Posted : May 29, 2019
Our blog is chock full of great ideas for fun things to see and do in York Durham and Headwaters. We are always adding new content and updating old posts, but sometimes you might stumble upon something from our vault. If this article has inspired you to hit the road, be sure to double-check that the featured stops in this post are still welcoming visitors.
As much as I love camping, sometimes I question why I chose to “rough it” in the first place.
There was the time when my partner, Chris, and I were on a portage trip in Algonquin Park and had borrowed a very generous friend’s gear. We discovered the leak in our tent on night one, and by the fourth night of rain, waking up to a persistent, intermittent dripping of cold water on my already frigid forehead was not the way I’d envisioned feeling tracing the steps of the Group of Seven.
There was also the time when Chris and I were camping in the Serengeti Desert while on safari and could hear hyenas howling in the middle of the night. It was at that moment that I felt an urgent need to use the bathroom. To say I was terrified and upset would be an understatement.
When I reflect on these trips today, I don’t immediately think about the dripping water or the unfortunate timing of nature’s call. I do, however, believe that as a hard-working person, I deserve a more comfortable way to camp.
That is the concept which inspired glamping (glamorous camping). It provides you with most (in some cases all) of the comforts of a hotel or cabin, but with the benefit of feeling as though you are, indeed, at one with nature.
While there are a lot of ideas about where glamping began, it’s believed to have gotten its start on luxurious safaris in southern and eastern Africa. Chris and I have been privileged to try glamping in Tanzania, parts of Ontario, and even most recently in the Andes of Peru. But you don’t have to travel far to try it: you can experience glamping in the regions of York, Durham, and Headwaters.
In 2018, Aimee Alabaster introduced glamping on her running farm, Alabaster Acres. Located in Caledon Village, it is an expansive, environmentally conscious farm complete with a 150-year-old heritage farmhouse and stable of animals. The benefits of experiencing glamping on a location such as this mean guests can interact with as many (or as few) aspects of the farm as they like.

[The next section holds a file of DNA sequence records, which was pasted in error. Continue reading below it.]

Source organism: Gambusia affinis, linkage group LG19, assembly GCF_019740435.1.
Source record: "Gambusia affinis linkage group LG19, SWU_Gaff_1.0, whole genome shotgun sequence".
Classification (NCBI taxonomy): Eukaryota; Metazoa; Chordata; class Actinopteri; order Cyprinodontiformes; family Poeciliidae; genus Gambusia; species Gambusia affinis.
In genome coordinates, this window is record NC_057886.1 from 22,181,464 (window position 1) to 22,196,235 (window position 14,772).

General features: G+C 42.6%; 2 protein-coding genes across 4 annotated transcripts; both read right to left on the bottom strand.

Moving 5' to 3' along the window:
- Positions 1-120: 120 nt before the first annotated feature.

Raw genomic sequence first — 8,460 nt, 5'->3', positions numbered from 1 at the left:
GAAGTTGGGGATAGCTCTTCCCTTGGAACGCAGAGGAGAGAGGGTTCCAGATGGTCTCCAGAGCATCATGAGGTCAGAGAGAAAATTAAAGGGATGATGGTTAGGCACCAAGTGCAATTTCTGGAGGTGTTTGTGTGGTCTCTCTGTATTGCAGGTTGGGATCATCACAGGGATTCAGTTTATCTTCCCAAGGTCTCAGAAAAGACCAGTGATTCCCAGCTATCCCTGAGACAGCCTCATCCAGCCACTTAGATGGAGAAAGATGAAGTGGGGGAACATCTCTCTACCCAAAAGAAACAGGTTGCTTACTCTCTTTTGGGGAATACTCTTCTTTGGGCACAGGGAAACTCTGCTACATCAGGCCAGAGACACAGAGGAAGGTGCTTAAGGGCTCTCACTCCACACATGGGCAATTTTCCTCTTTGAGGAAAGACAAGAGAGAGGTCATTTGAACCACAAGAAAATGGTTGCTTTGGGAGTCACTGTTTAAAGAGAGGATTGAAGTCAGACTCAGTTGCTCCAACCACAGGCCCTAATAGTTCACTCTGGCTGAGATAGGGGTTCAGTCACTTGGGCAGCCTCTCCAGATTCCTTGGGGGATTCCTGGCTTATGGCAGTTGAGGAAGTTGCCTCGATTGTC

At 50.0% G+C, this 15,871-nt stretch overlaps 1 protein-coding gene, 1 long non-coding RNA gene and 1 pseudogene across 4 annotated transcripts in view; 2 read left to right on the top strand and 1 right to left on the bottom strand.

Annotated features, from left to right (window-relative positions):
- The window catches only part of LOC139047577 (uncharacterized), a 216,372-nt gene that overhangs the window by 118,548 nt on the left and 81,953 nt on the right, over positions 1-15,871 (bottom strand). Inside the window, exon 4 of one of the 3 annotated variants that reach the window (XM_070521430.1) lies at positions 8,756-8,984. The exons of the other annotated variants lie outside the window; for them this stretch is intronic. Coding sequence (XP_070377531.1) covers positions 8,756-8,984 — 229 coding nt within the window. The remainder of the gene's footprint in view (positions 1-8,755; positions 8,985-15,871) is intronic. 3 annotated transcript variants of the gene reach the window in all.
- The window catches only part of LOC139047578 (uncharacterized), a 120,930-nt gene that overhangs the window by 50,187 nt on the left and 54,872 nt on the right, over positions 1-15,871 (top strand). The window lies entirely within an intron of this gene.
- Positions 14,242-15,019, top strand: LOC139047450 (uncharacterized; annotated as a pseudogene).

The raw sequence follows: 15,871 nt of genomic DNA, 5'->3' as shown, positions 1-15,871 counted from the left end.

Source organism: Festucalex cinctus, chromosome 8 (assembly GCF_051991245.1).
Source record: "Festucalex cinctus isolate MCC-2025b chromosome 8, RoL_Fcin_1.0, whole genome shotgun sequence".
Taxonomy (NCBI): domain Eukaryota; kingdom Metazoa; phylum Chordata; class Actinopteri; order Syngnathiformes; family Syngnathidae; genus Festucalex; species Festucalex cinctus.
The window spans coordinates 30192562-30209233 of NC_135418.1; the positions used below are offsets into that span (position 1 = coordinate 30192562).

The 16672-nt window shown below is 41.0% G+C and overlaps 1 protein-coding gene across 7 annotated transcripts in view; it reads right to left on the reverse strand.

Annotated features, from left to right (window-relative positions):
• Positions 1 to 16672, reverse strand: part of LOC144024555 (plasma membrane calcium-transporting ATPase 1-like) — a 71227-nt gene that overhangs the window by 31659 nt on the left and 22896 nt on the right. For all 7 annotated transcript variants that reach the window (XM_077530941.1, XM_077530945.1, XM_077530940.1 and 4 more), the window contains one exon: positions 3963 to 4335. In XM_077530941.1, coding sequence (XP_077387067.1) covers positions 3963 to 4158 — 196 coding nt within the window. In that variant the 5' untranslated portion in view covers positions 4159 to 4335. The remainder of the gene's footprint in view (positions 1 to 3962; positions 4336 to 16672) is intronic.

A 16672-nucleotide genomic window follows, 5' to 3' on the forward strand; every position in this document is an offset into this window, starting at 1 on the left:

On Alabaster Acres, guests can select from one of two luxury tents, fondly known as the “Copper Retreat” and the “Gunmetal Getaway”. Each tent hosts up to four guests with luxurious king-size beds and lounge spaces. Should it get a little chilly overnight, there are wood stoves and several duvets to make things cozy.
Bring food and beverages to this beautiful location to cook on a private barbecue, and dine on an elegantly decorated front porch. If you plan on spending more time here, be sure to take advantage of the private hammocks and fire pits outside each tent.
The amenities at Alabaster Acres include a cute little outhouse, an open-air shower, and claw-foot bathtub if guests wish to look at the fields and cows while soaking in the tub. If you forgot your book, there’s an outdoor library.
Around the farm, Aimee and her team offer private workshops to guests to learn about farm life and self-sustainable practices. If you’re interested in learning about anything from preserving food to gardening or raising backyard chickens, Alabaster Acres has a lot they can teach you about their philosophy. As a former corporate worker in Toronto turned farmer at 38 years old, Aimee knows and understands the need for balance in our lives.
“Here we are now on this gorgeous farm, not far from the city, yet far enough that we can see the stars every night and the crickets are louder than the traffic,” she says.
Looking to the near future, more options for glamping will be available in the region soon. By June 2019, the Pathways on Pleasure Valley equine facility in Uxbridge will open its first glamping tent.
Owner Michael Chen looks forward to bringing this unique experience to Pathways on Pleasure Valley, which is known for horseback and trail-riding. Its glamping tent will feature a bed, furniture for relaxing inside, as well as a porch on which you can enjoy a continental breakfast, lunch, and dinner. For guests who may not be interested in trying horseback riding but would like to wander beyond their expansive grounds, go for a nature walk through the nearby 600-acre Glen Major Forest.
As spring warms into summer, now is the best time to think about ways to experience the outdoors with a sprinkle of luxury and comfort.
Written by Bri Mitchell
Bri Mitchell is a freelance travel and lifestyle writer. She has travelled to over 50 countries, and doesn’t have plans of stopping anytime soon. Bri currently lives in Toronto with her partner in life and travel, Christopher Mitchell (travelingmitch.com), and their Turkish street cat turned Prince of the Great White North, Kotu. You can follow her travels and meanderings around Ontario and beyond on Instagram @mstravelingmitch.